Local Search – hosted by Darren Shaw
Here’s what we discussed:
Google Posts – If utilised, Google Posts appear alongside your Google My Business (GMB) result when people Google your brand. They appear for just one week, automatically expiring after that. It’s a bit of SERP real estate you wouldn’t get otherwise, so why not make use of it?
Mike Ramsey (who also spoke at MozCon on the subject of Local SEO) indicated that only 5% of companies actually use Google Posts, but he also had a great tip: if you’re not sure what to share (examples could include details of an upcoming event, a current sale or offer you’re pushing, etc.) then why not just show a customer testimonial? It’s a great thing for a prospective customer to see when s/he is researching your business.
One round-table attendee shared with us a case study they’d come across whereby a Google Post was essentially used as a banner saying “Now accepting bookings,” which led to a 11% increase in bookings for the client.
And according to Top Contributor Ben, you can include a utm_term parameter in any links that you include within the post that will disclose what search term the searcher came from in your Google Analytics.
Q&A – Google My Business’ newly introduced Q&A section has often been ignored by businesses – until people start leaving questions, of course. What Google don’t tell you is that there’s nothing wrong with businesses pre-populating it with what they expect to be frequently asked questions (TC Ben confirmed that this was ok to do, and even encouraged it). Better that than someone leaving confusing or silly questions (which could lead to confusing or silly answers in return) – Mike Blumenthal shares some great examples of ‘Q&A fails’ over on the #GoogleQandA hashtag FYI.
Don’t forget as well that if a question is asked multiple times, it might be worth adding it to your site, whether on the About page, as part of an FAQ page (if you have one) or as a blog post – just in case customers try to find the answer directly on your site without noticing the answer on your Google Map listing.
Darren has written a great guide on Google Q&As if you’re interested in learning more.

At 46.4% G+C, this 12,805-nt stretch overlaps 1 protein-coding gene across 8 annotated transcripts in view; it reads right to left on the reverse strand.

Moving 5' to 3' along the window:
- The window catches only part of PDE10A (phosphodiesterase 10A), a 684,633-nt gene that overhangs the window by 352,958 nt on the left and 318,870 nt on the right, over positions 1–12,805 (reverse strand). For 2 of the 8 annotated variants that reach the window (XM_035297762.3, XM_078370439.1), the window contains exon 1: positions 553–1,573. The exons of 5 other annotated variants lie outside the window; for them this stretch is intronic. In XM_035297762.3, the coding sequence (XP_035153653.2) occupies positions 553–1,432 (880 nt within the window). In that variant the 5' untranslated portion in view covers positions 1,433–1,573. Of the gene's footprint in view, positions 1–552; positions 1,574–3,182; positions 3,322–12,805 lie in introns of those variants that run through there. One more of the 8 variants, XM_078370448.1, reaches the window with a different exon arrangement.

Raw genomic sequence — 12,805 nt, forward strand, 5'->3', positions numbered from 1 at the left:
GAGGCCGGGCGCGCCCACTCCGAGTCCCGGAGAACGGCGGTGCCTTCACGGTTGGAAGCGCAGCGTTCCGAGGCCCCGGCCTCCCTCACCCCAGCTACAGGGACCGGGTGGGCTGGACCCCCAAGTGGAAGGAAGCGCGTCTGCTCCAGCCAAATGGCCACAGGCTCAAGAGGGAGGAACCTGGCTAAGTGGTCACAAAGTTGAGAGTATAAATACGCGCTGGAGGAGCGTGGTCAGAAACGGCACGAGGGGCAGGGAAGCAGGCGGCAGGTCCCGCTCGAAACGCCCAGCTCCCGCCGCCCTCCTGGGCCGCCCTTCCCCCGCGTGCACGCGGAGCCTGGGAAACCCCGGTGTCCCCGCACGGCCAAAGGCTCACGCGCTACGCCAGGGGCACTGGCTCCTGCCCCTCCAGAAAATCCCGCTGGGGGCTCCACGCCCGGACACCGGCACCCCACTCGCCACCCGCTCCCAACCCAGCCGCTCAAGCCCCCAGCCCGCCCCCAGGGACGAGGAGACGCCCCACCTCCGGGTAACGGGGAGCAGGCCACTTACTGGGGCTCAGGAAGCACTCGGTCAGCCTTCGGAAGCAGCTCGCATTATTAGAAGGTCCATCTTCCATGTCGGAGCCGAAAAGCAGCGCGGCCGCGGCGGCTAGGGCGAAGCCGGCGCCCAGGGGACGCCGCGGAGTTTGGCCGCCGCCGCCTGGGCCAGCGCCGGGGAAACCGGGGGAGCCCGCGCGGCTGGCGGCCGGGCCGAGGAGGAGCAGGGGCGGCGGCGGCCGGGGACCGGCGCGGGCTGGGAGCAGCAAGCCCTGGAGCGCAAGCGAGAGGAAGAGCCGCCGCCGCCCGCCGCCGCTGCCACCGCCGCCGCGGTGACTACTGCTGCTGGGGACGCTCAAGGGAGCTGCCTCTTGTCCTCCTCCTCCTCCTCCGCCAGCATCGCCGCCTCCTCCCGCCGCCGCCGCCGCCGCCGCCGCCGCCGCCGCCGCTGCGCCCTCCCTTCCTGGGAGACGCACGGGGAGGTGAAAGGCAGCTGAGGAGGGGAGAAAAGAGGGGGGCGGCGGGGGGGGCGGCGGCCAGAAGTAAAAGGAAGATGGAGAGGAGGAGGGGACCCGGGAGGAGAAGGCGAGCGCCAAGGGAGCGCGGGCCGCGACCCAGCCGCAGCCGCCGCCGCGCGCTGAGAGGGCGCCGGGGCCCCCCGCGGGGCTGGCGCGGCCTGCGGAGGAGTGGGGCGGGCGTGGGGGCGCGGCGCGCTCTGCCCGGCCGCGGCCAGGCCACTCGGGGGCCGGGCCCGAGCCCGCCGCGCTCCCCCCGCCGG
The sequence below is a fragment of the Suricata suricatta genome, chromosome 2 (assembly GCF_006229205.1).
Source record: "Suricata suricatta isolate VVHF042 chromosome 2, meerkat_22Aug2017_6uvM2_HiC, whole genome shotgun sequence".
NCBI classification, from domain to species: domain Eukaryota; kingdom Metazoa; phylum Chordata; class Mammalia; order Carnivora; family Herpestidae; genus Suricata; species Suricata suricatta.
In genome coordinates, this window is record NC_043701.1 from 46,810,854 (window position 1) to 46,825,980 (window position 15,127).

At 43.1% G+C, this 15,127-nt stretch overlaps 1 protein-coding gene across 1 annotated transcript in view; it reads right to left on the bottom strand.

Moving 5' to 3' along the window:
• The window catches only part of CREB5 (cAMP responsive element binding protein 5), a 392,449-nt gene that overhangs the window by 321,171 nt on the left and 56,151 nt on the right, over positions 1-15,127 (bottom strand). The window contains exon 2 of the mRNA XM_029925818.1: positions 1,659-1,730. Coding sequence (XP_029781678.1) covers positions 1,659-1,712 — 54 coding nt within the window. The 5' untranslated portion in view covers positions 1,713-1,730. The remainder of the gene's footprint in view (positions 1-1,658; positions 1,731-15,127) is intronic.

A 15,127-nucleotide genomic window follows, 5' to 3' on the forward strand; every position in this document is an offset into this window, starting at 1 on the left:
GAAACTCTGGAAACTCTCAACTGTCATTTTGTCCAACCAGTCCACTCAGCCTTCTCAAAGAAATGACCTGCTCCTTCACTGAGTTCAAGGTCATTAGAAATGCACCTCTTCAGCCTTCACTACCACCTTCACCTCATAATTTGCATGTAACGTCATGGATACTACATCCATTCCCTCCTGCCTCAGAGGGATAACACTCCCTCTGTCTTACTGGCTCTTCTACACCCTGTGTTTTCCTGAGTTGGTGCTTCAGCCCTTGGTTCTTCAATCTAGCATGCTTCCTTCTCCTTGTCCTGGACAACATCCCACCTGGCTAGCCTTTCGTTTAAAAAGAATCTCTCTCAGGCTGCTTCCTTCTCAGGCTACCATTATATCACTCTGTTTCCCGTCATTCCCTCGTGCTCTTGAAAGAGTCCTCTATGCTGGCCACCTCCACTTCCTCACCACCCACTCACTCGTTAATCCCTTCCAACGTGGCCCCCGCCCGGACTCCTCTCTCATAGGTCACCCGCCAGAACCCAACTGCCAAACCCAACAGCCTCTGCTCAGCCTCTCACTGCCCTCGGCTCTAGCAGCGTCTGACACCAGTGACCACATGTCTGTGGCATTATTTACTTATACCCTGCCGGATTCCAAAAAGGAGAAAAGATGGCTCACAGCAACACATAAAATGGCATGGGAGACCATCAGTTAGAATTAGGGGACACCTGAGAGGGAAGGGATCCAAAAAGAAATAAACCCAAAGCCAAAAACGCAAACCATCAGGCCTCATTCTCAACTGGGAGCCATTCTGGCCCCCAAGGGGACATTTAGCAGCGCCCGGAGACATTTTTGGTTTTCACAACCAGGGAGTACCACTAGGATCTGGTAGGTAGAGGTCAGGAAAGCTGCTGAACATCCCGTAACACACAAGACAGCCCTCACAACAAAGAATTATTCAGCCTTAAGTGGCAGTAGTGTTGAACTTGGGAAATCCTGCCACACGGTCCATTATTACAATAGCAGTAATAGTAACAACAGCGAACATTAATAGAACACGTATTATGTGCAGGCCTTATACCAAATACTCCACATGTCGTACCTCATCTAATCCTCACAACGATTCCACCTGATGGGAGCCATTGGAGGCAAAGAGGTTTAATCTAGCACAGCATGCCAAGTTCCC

Reviews on Google – Whole blog posts have been dedicated to aspects of Google Reviews, so it’s often considered an important and sought-after topic. We discussed the following about them:
- Asking people to leave reviews on Google is fine (so long as you don’t incentivise them, e.g. with a discount or a prize). If you’re asking family or friends, there’s no reason why you can’t help them to write the review and ask them to include keywords (e.g. “The Inn at the Crossroads bakes the best pies in Westeros,” rather than just “It’s a great place” or no text all).
- However, based on Darren’s own research, including keywords in owner responses to reviews seemingly has no effect (boooo)…
- As of very recently, anonymous Google reviews have been removed. So if you have a client with some old-but-great anonymous reviews (as people could leave reviews anonymously in the pre-Google+ days), you may want to consider getting some more new reviews to counteract the measure – especially if the anonymous ones were all 5-stars and more recent reviews haven’t been as kind, as the former won’t be counted at all anymore…
- Darren argued that 1-star reviews can be a good thing! If a business only has 5-star reviews, it might look false – even if they’re all 100% genuine. So a couple of mediocre/poor reviews can really make your business look more authentic. Also, it gives the business the opportunity to show that they care: if they leave a response saying that they’ll do all they can to make it right, it looks good to other prospective customers. He also made the point that 1-star reviewers are usually out for blood, or just having a bad day – other people see that and will bear that in mind when sizing up a potential company, especially if the vast majority of the remaining reviews are glowingly positive.
- If you get a 1-star Google review from someone you don’t recognise, there’s nothing wrong by defending it by saying “We’re really sorry but we don’t recognise that name, but if you contact us then we’ll do whatever we can to make it right” (or something to that effect). Darren mentioned an example of a great response by Kick Point in Edmonton, which is worth checking out.
- Trying to get an obviously fake and/or libelous review removed? If flagging it from one account yields no success, try to get multiple accounts to flag it. And if that fails, raise it with the official GMB forums.
Google+ (yes, really) – Remember Google+? While many people have moved on from the flailing social platform, Ben (albeit still an occasional G+ user) mentioned one really important point about Google+ which may encourage people to keep using it, even if only infrequently.
Earlier this year Google sent emails with the subject line “Unused Google+ page” explaining that they were going to delete unused Google+ pages tied to Google My Business profiles but that the latter would be unaffected by the change (funnily enough my freelance business got such an email only a few weeks ago).
If this happens, you stand to lose all your account’s history and past followers – that may not seem like a big deal now, but should you decide to give Google+ another go in the future, you’d essentially be starting again from scratch. An “unused” page is a page that’s not had any activity on it for over 5 months, so you’d only really need to post 2-3 times a year to keep it going, which is hardly a major time investment.
I’d like to give a big thank you to both Paddy and Darren, who gave me their permission to write up and publish my notes from the round-tables, and each also gave me the opportunity to clarify anything with them directly. Thanks guys!